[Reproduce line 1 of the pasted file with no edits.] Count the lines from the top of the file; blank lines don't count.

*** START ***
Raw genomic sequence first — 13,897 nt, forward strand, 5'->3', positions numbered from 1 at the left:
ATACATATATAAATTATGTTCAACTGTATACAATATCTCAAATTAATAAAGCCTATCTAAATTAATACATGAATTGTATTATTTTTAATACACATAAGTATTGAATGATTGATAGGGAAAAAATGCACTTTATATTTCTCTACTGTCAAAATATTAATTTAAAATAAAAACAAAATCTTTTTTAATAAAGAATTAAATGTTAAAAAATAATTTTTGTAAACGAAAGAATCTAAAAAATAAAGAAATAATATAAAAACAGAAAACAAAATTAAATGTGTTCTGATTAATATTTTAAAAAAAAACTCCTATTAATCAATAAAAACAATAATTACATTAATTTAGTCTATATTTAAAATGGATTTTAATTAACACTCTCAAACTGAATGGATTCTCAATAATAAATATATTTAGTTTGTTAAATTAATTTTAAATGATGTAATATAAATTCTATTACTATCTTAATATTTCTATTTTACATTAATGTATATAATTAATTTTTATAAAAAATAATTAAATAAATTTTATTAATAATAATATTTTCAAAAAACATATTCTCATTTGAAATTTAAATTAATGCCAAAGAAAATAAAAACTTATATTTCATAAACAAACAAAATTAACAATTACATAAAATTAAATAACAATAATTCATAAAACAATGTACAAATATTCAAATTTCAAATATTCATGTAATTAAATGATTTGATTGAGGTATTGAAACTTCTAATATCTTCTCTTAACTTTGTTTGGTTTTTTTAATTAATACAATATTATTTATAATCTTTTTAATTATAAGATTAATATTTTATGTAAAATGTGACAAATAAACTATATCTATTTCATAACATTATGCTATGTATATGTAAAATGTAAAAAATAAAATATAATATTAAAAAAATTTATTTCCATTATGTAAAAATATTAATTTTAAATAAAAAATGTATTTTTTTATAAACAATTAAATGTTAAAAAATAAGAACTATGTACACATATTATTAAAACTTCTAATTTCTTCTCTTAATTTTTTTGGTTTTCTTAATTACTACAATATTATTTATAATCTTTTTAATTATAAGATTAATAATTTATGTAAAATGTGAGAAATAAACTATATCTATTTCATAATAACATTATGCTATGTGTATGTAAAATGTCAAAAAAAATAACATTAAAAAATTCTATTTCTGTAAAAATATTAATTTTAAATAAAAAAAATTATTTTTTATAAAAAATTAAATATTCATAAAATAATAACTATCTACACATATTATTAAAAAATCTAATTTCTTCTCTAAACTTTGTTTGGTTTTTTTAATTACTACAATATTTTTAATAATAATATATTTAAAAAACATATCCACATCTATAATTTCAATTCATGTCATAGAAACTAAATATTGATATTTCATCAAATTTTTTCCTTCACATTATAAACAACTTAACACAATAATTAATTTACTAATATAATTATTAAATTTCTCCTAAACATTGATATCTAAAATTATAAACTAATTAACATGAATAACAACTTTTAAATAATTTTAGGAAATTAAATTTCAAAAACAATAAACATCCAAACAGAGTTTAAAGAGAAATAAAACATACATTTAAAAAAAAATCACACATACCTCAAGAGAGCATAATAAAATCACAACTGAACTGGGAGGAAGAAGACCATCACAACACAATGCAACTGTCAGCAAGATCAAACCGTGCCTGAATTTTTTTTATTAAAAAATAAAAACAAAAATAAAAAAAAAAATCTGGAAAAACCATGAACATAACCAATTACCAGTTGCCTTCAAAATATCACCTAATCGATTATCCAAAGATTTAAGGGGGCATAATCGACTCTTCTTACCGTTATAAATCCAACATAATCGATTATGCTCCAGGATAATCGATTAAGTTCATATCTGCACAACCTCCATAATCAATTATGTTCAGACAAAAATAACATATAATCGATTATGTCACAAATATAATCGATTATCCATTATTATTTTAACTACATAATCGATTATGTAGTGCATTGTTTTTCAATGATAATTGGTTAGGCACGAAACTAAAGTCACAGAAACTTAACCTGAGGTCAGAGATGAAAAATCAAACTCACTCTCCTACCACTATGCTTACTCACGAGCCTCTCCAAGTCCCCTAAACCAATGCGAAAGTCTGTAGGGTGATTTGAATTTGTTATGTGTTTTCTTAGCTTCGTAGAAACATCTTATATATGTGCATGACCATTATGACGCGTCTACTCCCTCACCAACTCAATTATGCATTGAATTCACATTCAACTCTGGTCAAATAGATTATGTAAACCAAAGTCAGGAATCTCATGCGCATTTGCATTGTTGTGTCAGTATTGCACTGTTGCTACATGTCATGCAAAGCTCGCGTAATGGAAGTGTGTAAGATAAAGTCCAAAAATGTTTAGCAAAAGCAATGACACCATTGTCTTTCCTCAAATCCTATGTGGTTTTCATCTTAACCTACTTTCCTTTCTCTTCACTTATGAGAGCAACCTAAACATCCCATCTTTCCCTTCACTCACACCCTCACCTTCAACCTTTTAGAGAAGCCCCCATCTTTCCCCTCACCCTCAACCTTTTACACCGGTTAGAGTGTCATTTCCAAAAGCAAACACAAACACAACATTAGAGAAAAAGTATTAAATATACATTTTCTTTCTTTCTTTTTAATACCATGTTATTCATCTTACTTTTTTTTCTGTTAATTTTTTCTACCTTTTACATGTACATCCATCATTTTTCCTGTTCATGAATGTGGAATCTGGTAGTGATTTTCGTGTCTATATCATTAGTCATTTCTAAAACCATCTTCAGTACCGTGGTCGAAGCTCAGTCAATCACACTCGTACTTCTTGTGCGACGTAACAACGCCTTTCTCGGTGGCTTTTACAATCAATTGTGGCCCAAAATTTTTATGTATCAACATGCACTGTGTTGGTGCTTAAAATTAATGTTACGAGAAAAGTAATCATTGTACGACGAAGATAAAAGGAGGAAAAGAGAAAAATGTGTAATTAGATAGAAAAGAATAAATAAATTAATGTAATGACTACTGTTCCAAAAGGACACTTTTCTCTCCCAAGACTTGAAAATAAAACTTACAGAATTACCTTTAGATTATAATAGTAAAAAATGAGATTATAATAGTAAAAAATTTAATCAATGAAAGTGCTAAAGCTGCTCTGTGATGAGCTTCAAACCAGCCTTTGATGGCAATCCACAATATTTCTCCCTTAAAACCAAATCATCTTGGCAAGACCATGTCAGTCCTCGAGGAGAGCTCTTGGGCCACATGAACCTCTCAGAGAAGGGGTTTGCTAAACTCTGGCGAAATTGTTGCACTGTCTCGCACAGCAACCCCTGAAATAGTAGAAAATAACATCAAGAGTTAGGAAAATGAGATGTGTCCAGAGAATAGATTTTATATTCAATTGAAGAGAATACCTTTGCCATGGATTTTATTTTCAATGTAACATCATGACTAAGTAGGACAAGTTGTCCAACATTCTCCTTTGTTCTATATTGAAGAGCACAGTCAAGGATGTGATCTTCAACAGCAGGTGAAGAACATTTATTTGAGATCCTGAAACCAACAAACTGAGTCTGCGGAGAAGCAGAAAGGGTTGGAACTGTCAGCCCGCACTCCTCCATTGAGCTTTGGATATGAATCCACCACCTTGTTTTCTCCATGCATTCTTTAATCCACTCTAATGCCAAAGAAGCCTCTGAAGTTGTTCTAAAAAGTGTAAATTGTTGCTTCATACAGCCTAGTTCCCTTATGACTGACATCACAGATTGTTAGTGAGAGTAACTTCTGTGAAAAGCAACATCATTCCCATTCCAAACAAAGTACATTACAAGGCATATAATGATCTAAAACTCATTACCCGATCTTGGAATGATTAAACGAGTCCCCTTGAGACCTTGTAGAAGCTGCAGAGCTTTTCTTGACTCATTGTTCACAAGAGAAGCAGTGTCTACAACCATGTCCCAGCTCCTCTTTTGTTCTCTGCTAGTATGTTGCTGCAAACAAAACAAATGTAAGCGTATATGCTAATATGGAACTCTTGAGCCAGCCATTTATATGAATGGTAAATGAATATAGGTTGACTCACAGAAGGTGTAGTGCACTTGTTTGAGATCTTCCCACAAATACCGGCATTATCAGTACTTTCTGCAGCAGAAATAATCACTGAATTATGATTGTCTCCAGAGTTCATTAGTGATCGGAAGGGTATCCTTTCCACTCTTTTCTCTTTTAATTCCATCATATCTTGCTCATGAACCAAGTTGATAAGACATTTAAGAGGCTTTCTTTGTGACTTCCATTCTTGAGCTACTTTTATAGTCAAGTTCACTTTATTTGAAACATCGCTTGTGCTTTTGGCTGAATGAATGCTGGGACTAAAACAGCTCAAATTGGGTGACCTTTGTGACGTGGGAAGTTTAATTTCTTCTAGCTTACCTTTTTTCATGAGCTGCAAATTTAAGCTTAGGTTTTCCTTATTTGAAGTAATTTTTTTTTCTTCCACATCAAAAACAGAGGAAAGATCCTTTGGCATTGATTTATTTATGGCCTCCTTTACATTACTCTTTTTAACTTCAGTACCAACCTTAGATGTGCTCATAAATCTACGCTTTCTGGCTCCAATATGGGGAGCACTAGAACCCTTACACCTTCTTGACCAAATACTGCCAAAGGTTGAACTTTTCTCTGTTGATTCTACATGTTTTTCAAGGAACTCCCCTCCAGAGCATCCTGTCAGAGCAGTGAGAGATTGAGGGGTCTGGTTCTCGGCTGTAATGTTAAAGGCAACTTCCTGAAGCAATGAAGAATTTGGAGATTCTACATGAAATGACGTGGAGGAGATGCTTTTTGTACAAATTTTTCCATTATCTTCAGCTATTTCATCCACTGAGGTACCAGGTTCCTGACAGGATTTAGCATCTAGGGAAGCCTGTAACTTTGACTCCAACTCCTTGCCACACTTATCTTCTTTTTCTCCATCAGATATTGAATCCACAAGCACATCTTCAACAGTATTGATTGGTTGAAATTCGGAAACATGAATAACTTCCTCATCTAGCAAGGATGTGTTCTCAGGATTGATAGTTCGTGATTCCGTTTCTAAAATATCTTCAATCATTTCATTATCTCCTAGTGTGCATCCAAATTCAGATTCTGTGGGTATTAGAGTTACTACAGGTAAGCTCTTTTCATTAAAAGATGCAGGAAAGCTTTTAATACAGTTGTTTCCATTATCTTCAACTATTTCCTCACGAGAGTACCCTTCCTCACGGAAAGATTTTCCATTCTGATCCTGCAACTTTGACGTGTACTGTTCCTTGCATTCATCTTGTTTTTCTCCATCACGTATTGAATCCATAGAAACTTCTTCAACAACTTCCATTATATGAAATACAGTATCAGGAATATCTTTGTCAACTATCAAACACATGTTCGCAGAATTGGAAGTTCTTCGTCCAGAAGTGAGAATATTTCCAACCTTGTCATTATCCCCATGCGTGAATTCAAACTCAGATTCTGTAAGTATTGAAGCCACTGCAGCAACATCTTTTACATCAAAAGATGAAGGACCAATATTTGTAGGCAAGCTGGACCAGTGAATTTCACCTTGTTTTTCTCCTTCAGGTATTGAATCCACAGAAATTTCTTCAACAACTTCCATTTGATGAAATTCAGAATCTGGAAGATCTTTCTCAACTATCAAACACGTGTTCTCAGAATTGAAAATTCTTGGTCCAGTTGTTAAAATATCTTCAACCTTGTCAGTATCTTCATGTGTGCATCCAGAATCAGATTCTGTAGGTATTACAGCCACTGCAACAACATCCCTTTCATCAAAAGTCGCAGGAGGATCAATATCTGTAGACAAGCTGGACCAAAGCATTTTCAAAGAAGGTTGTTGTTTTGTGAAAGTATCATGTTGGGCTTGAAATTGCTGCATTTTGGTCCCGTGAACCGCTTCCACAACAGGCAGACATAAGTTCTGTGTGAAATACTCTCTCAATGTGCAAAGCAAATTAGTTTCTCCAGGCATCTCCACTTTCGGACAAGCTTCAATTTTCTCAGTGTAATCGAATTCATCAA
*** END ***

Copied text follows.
Raw genomic sequence first — 13,897 nt, forward strand, 5'->3', positions numbered from 1 at the left: